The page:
Jose Saramago – One of my Favorite Fiction Writers of the 20th Century (and 21st)


Jose Saramago

Born: November 16, 1922  Died: June 18, 2010

Jose Saramago from Portugal was one of those literary giants who make what is being written today seem small and insignificant. I suppose that it is not a good argument for reading Saramago that he spoils modern fiction for you, but read him anyhow. He is one of three Portuguese literary virtuosos – Jose Maria de Eca de Queirós of the late nineteenth century, Fernando Pessoa of the early twentieth century, and Jose Saramago of the late twentieth century – all of whom wrote incredible fictions that are still powerful today. Portugal can consider itself fortunate to have had three such impressive writers.

Jose Saramago wrote convincing allegories that reflect upon the human condition. It was Saramago’s practice as a fiction writer to set whimsical parables against realistic historical backgrounds in order to comment ironically on the human situation. This gives his work a depth that few writers attain.

Perhaps his most famous work is ‘Blindness’. In ‘Blindness’ an epidemic of white blindness strikes the city, and the story becomes a parable for the loss and disorientation and struggle for survival which beset the world in the twentieth century. Saramago as a writer never shied away from the big themes and ideas.

Inside us there is something that has no name, that something is what we are.”

I don’t think we did go blind, I think we are blind, Blind but seeing, Blind people who can see, but do not see.”

The difficult thing isn’t living with other people, it’s understanding them.”

But I’ve been reading Saramago a long time, and there are other novels that I’ve read that absolutely demand to be mentioned. ‘The Year of the Death of Ricardo Reis’ is Saramago’s fictional homage to that maverick Portuguese genius Fernando Pessoa who also wrote poetry as well as fiction. Saramago also wrote ‘The Gospel of Jesus Christ’ which got him into big trouble with the Catholic Church. I will list other Saramago novels that I have read, but the fact that I’m only listing them represents no drop-off in quality : ‘Baltazar and Blimunda’, ‘The Stone Raft’, ‘The History of the Siege of Lisbon’, ‘Cain’.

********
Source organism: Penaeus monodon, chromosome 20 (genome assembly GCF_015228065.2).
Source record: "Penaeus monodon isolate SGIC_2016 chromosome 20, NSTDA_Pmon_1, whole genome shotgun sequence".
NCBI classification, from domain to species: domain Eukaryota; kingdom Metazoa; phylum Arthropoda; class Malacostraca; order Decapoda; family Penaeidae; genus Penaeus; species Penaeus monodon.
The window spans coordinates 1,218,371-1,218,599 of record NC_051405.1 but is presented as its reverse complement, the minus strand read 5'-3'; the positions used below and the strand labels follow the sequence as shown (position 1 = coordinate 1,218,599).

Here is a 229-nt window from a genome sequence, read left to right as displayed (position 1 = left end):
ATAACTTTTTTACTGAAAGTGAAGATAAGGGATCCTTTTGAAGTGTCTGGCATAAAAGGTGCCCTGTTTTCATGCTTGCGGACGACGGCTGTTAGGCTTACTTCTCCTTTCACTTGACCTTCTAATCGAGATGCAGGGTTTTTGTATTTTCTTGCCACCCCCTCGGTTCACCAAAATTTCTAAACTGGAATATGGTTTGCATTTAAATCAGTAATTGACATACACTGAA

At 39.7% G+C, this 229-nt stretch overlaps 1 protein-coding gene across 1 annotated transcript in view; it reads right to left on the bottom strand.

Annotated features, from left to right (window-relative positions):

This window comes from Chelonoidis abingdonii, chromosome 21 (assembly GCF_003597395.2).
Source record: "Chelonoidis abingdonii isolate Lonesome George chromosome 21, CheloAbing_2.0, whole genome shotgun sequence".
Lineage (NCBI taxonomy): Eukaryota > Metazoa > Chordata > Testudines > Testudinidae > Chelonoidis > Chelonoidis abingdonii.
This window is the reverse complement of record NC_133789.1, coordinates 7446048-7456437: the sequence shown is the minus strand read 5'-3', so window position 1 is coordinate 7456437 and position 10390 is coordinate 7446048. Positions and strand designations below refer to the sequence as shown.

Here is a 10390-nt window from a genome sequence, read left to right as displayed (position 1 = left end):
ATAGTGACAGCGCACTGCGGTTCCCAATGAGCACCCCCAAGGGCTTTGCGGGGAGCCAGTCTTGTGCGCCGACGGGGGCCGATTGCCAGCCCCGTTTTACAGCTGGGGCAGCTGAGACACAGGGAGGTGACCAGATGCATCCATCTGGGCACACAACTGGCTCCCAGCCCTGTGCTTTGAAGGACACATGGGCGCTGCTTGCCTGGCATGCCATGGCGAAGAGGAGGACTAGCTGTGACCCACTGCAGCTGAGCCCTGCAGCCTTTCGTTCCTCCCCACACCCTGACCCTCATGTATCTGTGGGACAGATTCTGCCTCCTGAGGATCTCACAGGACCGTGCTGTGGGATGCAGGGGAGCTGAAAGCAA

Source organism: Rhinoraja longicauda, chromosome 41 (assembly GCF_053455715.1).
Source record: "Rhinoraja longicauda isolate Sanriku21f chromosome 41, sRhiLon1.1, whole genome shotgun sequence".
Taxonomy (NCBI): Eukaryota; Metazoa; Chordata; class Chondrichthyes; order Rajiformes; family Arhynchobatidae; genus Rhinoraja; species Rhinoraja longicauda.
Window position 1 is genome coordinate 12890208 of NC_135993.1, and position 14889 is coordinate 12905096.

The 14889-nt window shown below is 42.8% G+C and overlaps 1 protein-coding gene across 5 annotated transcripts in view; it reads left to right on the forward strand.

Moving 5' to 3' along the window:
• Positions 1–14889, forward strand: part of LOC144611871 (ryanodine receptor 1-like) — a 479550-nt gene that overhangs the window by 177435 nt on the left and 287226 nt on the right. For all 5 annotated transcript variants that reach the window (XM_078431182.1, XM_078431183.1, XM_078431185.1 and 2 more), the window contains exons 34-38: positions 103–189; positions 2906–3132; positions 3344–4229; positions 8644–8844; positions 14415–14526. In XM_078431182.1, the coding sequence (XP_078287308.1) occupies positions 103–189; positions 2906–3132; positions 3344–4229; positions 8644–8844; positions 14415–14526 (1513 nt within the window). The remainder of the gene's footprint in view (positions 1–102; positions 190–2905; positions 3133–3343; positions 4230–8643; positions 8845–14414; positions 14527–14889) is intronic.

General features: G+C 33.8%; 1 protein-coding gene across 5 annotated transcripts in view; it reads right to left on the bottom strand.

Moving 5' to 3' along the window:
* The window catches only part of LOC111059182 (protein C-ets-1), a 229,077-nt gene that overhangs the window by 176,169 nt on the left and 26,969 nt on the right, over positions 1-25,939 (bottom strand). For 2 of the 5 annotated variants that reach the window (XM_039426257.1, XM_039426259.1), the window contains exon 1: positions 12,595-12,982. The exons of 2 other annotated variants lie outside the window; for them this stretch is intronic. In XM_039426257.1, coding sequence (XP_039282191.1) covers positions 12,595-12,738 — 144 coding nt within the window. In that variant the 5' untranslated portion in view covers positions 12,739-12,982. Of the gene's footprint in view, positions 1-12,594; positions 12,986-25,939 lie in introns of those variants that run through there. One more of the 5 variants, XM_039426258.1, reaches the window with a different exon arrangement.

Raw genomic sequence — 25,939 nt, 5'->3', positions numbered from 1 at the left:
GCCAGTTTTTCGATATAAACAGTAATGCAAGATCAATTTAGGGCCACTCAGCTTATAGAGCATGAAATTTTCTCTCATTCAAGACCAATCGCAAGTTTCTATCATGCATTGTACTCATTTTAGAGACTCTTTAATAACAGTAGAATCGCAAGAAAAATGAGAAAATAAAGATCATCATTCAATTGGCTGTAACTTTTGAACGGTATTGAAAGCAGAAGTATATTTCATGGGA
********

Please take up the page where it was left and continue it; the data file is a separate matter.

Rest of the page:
Saramago was prolific having written at least twenty-five novels, so I still have a lot of his work left to read. Reading each of his novels, even the short ones, is an exhilarating, exhausting, and transforming experience, so I wait a long time between novels.

The above may have wrongly convinced you that Saramago is a difficult writer, but that is not the case. He did his best to make his books readable. Here is one of his thoughts on writing.

Sometimes I say that writing a novel is the same as constructing a chair: a person must be able to sit in it, to be balanced on it. If I can produce a great chair, even better. But above all I have to make sure that it has four stable feet.”

I really think you all have got to read this exciting and mind-altering writer, Jose Saramago.


12 responses to this post.

  1. Amen to that. I discovered Saramago a little while ago and I have never been disappointed in his novels. What I didn’t know is that he wrote 25 of them, so I have quite a few more to hunt out!

    Liked by 1 person


  2. I’ve only read the one so far, but I absolutely loved it. I want to read “Ricardo Reis” but I want to read Pessoa first! So many books, so little time…

    Liked by 1 person


  3. I’ve had Blindness waiting to be read for years now! These all sound great though.

    Liked by 1 person


    • I remember when ‘Blindness’ was very popular with all of us literary internet crowd. It was one of the first novels that seemed to sweep over everybody. It was soon after Saramago won the Nobel Prize for Literature.



  4. I didn’t used to like Jose Saramago, but I’ve lately changed my mind. One of my favorites is his short autobiography, Small Memories and Death, with Interruptions.

    Liked by 1 person


    • Hi The Misanthropologist,
      ‘Death, with Interruptions’ could very well be my next.
      The first George Eliot I read was Silas Marner, and I thought it was sappy. However a few years later I came back to George Eliot and she became one of my favorite authors especially after reading Middlemarch.

      Liked by 1 person


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